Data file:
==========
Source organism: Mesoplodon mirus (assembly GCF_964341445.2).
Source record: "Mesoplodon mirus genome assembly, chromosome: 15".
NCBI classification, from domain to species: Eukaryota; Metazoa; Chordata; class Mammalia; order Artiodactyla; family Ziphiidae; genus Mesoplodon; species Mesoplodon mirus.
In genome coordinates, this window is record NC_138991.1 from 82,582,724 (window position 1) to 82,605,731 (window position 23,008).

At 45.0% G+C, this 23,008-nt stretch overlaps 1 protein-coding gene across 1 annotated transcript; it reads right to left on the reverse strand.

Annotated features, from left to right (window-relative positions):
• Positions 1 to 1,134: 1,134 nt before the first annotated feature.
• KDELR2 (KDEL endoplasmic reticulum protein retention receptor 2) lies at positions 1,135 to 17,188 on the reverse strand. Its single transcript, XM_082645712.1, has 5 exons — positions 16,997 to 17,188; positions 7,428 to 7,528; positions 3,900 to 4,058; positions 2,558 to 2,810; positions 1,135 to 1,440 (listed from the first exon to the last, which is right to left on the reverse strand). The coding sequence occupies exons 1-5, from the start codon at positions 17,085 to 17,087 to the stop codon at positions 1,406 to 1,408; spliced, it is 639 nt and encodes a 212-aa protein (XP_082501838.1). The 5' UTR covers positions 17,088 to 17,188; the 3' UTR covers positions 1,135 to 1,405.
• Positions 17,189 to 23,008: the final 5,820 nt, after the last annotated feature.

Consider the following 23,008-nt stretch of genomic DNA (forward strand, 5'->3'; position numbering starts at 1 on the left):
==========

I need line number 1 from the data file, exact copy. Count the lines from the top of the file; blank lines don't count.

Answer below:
Source organism: Mesoplodon mirus (assembly GCF_964341445.2).